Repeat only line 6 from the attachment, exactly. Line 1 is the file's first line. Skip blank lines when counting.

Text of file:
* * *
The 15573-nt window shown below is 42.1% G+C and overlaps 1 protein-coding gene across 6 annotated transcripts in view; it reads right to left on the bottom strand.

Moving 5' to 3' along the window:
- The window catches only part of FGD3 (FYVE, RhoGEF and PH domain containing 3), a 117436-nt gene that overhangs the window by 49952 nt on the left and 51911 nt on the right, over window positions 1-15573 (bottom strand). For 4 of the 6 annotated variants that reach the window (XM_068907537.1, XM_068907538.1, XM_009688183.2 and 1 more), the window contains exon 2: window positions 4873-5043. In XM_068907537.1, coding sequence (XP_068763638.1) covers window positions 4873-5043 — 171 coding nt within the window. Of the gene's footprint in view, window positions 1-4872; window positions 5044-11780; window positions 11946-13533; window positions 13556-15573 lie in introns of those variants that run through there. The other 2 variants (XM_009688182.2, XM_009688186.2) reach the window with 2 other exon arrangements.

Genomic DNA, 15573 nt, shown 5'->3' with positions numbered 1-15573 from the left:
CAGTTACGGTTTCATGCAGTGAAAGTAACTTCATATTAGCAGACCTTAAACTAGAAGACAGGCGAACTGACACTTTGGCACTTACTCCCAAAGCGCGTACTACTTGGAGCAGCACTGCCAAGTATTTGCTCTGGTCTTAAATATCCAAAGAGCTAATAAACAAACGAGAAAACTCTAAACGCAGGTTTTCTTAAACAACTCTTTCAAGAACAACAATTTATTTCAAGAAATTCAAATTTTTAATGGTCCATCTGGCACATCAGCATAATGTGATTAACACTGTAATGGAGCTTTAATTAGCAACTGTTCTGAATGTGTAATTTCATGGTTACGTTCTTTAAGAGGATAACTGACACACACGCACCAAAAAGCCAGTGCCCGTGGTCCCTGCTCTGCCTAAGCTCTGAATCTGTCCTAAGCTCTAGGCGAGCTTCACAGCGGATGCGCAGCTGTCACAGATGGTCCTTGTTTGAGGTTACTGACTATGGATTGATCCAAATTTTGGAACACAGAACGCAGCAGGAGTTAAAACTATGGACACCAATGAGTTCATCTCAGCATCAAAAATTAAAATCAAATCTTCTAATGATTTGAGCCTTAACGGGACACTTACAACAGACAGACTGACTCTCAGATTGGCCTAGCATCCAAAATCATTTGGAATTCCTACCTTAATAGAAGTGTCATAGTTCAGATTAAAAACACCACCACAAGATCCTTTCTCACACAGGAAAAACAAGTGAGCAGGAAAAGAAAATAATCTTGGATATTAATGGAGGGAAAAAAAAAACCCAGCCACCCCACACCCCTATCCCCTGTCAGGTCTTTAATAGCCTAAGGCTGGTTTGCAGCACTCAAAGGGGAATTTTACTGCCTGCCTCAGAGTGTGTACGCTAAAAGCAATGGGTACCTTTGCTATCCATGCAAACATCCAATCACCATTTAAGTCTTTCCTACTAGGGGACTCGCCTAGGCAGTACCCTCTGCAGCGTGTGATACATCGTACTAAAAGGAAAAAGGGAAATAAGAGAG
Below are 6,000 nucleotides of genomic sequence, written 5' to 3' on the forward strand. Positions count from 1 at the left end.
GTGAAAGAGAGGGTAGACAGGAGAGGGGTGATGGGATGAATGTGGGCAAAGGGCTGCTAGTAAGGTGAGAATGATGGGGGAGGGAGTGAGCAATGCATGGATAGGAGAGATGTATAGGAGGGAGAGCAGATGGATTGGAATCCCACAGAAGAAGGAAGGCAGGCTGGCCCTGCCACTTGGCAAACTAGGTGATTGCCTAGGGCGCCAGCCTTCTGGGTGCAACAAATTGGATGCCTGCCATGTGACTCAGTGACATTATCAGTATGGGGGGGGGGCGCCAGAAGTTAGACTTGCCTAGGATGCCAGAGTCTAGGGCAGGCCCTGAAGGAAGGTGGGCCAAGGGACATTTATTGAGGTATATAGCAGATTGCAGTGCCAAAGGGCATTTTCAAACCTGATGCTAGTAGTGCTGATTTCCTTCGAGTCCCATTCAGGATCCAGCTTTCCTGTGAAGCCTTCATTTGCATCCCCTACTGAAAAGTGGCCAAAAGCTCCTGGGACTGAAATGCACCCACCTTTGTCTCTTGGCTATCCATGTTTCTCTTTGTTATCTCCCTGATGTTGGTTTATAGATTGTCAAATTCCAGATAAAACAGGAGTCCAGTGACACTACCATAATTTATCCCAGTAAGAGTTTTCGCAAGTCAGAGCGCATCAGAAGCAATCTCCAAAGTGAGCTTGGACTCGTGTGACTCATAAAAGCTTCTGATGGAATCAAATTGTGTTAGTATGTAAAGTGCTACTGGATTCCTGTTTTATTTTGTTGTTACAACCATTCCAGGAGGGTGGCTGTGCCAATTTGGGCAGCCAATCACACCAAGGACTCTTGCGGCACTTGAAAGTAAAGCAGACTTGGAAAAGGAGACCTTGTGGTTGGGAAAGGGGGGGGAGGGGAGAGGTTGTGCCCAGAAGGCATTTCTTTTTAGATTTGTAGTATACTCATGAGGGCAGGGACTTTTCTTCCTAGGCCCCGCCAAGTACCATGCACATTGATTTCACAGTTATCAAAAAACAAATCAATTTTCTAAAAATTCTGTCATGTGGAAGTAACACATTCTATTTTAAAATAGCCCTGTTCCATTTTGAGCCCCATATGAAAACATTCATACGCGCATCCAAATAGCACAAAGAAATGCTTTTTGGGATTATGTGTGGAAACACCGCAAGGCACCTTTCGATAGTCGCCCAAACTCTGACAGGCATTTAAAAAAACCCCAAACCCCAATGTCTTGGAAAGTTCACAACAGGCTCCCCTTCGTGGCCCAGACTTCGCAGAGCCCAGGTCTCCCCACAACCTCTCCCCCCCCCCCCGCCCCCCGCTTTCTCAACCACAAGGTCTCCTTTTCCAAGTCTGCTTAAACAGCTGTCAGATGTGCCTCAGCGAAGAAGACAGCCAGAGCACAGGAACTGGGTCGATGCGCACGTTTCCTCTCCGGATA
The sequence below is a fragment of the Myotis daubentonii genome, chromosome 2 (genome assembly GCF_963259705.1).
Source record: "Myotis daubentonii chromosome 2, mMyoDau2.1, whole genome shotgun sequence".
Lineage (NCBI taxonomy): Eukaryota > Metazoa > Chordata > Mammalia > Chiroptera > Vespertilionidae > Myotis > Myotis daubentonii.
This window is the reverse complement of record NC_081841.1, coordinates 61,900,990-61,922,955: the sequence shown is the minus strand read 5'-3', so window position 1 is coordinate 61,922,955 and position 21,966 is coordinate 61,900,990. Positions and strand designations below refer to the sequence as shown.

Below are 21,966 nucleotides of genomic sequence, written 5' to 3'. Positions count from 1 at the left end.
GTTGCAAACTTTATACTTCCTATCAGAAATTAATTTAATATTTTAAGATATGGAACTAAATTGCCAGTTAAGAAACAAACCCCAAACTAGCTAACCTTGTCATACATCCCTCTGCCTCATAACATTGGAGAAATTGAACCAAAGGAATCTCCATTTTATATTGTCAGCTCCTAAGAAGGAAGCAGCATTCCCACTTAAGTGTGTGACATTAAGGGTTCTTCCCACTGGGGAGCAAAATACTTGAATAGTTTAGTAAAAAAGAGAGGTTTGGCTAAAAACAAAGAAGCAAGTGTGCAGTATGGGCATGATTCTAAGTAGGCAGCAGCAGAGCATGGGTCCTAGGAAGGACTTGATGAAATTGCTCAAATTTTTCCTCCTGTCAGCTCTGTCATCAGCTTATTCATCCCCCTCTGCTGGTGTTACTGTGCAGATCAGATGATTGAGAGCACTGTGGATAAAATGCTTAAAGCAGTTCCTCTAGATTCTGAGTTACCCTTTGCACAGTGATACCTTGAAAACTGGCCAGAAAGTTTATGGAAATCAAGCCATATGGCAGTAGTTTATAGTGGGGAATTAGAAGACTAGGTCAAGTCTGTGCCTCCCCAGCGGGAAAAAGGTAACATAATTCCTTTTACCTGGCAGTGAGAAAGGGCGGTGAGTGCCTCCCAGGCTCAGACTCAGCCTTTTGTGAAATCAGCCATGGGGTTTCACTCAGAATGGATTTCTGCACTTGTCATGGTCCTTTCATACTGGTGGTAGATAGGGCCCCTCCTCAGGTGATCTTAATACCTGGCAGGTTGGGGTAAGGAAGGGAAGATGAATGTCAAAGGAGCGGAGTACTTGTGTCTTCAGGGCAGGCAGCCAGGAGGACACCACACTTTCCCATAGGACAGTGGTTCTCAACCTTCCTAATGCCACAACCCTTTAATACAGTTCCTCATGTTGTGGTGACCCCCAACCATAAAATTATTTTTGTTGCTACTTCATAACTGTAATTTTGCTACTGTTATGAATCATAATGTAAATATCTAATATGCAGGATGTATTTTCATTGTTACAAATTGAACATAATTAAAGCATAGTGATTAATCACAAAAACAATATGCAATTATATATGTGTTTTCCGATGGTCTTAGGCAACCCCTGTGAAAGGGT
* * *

Below are 6,000 nucleotides of genomic sequence, written 5' to 3' on the forward strand. Positions count from 1 at the left end.